The average person has trouble grasping this fact. And as result they are easily swayed by wild claims.
The Affordable Care Act had two main goals: cover the millions of uninsured and rein in the growth of healthcare costs.
The number of Americans without health insurance has declined to its lowest level, while the growth in healthcare costs has plunged.
Insurance rates have gone up, but since Obamacare private insurance rates have risen less than half as fast as they did in years prior to Obamacare.
This does not capture the headlines.
The rise in premiums is only one part of the story but it gets headlines.
The biggest increases are coming to the policies sold on the exchanges.
♦ The way the Affordable Care Act is structured the premium tax credit (subsidy) will also increase. So people using the exchanges and receiving the subsidy will not be as strongly impacted by these increases.
People buying individual coverage off the exchanges will see a smaller premium increase than the on-exchange people. But the off-exchange people may be impacted more due to the absence of subsidies.
♦ High deductibles is another largely ignored part of the story. In 2016, the average off exchange plan had a deductible close to 50% higher than the same or similar plan found on the exchange. While premiums were on average 13% higher off the exchange compared to the same or similar plan found on the exchanges.
Deductibles have risen to extreme levels both on the exchanges and off the exchanges. The phrase can’t afford to use it was heard much more in 2016. This a serious issue but not something that is new. The movement toward higher and higher deductibles was going on long before the Affordable Care Act.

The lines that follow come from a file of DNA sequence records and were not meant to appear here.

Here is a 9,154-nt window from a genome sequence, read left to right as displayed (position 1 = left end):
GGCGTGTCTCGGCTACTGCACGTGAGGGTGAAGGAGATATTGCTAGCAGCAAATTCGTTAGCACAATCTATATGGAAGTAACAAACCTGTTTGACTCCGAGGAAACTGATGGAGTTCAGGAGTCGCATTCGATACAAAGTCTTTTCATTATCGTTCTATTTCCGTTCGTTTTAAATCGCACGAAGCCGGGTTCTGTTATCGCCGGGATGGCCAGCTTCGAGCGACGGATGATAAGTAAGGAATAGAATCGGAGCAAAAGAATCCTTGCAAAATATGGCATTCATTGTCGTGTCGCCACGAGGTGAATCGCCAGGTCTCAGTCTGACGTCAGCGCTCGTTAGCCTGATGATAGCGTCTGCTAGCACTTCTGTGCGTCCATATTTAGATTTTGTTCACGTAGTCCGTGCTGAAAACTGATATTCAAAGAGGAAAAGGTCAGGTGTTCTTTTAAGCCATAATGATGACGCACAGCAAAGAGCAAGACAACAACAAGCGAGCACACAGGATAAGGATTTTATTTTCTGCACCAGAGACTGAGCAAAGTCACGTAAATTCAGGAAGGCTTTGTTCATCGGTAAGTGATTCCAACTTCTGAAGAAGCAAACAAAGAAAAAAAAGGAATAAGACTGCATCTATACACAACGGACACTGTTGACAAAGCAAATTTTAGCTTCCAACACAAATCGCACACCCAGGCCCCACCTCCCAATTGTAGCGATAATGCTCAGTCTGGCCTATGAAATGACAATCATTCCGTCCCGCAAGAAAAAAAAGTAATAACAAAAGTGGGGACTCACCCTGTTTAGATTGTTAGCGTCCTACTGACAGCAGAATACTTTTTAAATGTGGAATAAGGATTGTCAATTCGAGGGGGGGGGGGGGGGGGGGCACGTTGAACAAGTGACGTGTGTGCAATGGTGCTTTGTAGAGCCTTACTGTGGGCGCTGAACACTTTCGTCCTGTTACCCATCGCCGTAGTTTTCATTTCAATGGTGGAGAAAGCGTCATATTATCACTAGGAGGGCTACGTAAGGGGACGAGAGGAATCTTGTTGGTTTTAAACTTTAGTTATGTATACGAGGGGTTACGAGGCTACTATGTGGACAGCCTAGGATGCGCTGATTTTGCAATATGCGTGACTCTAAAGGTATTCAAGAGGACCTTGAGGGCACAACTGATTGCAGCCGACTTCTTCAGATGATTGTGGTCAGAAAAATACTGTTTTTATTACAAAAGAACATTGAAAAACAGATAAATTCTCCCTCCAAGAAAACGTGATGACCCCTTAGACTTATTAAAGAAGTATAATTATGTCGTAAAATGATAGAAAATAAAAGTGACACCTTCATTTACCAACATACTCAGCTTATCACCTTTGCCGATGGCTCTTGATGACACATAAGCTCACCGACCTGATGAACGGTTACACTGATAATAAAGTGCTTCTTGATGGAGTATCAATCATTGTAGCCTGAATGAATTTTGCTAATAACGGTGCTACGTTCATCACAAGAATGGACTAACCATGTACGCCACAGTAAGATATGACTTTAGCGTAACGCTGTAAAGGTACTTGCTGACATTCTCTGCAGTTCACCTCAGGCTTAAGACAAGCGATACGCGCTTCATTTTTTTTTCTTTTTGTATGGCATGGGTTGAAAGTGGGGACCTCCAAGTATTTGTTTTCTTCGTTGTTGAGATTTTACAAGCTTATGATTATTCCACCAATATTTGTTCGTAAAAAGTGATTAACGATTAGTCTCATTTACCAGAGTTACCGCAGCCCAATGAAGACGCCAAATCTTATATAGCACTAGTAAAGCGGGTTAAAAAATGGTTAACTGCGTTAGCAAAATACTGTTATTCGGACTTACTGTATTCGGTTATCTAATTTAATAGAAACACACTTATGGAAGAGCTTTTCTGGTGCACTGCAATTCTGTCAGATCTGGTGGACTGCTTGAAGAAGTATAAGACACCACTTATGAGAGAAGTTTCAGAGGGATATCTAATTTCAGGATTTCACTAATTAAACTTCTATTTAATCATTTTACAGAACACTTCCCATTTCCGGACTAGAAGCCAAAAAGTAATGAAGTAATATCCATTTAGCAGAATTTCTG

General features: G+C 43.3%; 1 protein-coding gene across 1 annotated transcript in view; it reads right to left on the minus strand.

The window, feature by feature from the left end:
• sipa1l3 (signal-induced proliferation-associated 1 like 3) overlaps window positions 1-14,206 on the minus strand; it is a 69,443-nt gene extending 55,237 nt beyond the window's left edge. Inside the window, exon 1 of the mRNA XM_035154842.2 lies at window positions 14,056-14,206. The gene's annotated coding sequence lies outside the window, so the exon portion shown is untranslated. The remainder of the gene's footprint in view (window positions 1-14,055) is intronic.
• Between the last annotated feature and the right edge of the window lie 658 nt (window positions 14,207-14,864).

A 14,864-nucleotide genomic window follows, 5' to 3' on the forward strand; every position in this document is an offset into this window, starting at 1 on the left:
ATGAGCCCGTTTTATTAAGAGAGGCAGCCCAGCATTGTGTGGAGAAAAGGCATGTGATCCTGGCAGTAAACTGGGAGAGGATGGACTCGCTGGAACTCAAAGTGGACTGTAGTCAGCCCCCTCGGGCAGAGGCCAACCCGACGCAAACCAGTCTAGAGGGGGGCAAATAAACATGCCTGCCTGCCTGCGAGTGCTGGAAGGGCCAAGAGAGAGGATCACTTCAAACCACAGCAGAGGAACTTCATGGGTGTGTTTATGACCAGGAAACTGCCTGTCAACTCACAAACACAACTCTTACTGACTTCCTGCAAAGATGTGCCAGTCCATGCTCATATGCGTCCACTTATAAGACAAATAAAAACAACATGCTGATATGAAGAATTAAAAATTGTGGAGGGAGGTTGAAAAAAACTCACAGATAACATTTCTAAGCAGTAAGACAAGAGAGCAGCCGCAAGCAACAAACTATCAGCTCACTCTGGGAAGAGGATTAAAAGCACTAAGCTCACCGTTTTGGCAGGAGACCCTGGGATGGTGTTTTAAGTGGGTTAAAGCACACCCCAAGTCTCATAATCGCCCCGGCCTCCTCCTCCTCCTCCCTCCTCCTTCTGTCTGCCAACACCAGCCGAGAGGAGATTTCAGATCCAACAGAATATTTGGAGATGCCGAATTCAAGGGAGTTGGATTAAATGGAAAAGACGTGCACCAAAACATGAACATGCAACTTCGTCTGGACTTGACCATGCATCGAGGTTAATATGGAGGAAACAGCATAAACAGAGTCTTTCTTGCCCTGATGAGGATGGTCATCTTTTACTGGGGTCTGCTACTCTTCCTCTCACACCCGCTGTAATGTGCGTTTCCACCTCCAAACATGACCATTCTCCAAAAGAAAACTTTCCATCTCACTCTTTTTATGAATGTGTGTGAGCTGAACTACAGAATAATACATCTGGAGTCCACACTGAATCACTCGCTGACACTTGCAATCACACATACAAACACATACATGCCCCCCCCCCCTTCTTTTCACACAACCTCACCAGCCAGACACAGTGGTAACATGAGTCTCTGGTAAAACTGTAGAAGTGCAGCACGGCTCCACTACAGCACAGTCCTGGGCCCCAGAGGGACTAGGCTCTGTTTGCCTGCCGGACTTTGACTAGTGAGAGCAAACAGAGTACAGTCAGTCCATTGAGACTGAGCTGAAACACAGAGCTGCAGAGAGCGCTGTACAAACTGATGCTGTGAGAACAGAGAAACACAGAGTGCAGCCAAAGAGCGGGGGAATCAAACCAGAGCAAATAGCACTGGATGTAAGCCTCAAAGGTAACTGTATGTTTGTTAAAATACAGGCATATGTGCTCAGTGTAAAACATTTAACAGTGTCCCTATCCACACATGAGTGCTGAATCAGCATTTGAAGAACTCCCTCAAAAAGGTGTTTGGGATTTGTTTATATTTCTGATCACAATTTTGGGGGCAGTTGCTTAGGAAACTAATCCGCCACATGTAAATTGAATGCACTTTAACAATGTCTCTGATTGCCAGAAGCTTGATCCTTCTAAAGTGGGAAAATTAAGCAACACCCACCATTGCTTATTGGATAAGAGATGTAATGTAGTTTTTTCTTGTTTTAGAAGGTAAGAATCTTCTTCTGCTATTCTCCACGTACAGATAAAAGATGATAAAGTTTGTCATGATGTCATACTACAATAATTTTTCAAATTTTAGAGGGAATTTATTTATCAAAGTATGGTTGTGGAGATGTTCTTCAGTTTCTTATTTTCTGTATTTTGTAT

♦ After the ACA became law there was a rapid movement toward levels seldom seen before. Part of the reason may have been that the ACA forced insurance companies to abide by a maximum out-of-pocket limit for in-network services.
• The ACA insulated consumers from excessive bills but that left the insurance companies looking for another way to shift costs toward the consumer. Raising the deductible and applying more things to the deductible was the course the insurance companies took.
This is a subject that affects a much wider range of people and one that should receive more attention in the press.
♦ The main reason for high deductibles comes down to profits. Healthcare costs in general keep rising plus insurance companies now have to take all people regardless of health condition.
• When profits get squeezed, insurance companies will find ways to shift more of the burden of healthcare costs unto the consumer. Higher deductibles and more restrictive plan rules are methods they use.
Healthcare and health insurance is such an important concern for our country. Insurance is complicated in itself. We don’t need misinformation from the conservative view point any more than we need misinformation from the liberal view point.
Hopefully more people will take the time to learn for themselves.